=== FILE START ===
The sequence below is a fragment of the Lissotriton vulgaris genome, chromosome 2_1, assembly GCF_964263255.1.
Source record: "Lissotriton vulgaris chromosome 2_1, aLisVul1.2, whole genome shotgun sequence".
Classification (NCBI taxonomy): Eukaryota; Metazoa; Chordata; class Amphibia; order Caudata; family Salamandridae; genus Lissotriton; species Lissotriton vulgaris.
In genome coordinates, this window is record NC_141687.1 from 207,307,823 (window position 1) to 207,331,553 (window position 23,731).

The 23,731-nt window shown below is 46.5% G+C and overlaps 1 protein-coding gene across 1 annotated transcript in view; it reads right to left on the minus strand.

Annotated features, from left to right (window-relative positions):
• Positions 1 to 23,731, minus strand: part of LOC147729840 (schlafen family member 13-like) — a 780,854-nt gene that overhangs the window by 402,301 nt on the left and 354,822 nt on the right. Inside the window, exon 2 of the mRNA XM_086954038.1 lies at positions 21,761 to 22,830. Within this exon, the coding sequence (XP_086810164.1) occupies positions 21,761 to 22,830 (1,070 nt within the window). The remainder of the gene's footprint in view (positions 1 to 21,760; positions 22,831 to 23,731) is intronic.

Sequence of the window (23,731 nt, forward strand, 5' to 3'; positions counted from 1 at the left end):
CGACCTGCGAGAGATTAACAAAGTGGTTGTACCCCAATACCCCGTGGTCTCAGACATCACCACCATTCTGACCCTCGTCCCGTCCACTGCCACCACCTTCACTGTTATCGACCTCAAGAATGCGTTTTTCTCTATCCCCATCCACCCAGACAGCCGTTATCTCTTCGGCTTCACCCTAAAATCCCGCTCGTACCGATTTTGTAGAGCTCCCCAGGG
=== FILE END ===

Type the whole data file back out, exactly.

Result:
The sequence below is a fragment of the Lissotriton vulgaris genome, chromosome 2_1, assembly GCF_964263255.1.
Source record: "Lissotriton vulgaris chromosome 2_1, aLisVul1.2, whole genome shotgun sequence".
Classification (NCBI taxonomy): Eukaryota; Metazoa; Chordata; class Amphibia; order Caudata; family Salamandridae; genus Lissotriton; species Lissotriton vulgaris.
In genome coordinates, this window is record NC_141687.1 from 207,307,823 (window position 1) to 207,331,553 (window position 23,731).

The 23,731-nt window shown below is 46.5% G+C and overlaps 1 protein-coding gene across 1 annotated transcript in view; it reads right to left on the minus strand.

Annotated features, from left to right (window-relative positions):
• Positions 1 to 23,731, minus strand: part of LOC147729840 (schlafen family member 13-like) — a 780,854-nt gene that overhangs the window by 402,301 nt on the left and 354,822 nt on the right. Inside the window, exon 2 of the mRNA XM_086954038.1 lies at positions 21,761 to 22,830. Within this exon, the coding sequence (XP_086810164.1) occupies positions 21,761 to 22,830 (1,070 nt within the window). The remainder of the gene's footprint in view (positions 1 to 21,760; positions 22,831 to 23,731) is intronic.

Sequence of the window (23,731 nt, forward strand, 5' to 3'; positions counted from 1 at the left end):
CGACCTGCGAGAGATTAACAAAGTGGTTGTACCCCAATACCCCGTGGTCTCAGACATCACCACCATTCTGACCCTCGTCCCGTCCACTGCCACCACCTTCACTGTTATCGACCTCAAGAATGCGTTTTTCTCTATCCCCATCCACCCAGACAGCCGTTATCTCTTCGGCTTCACCCTAAAATCCCGCTCGTACCGATTTTGTAGAGCTCCCCAGGG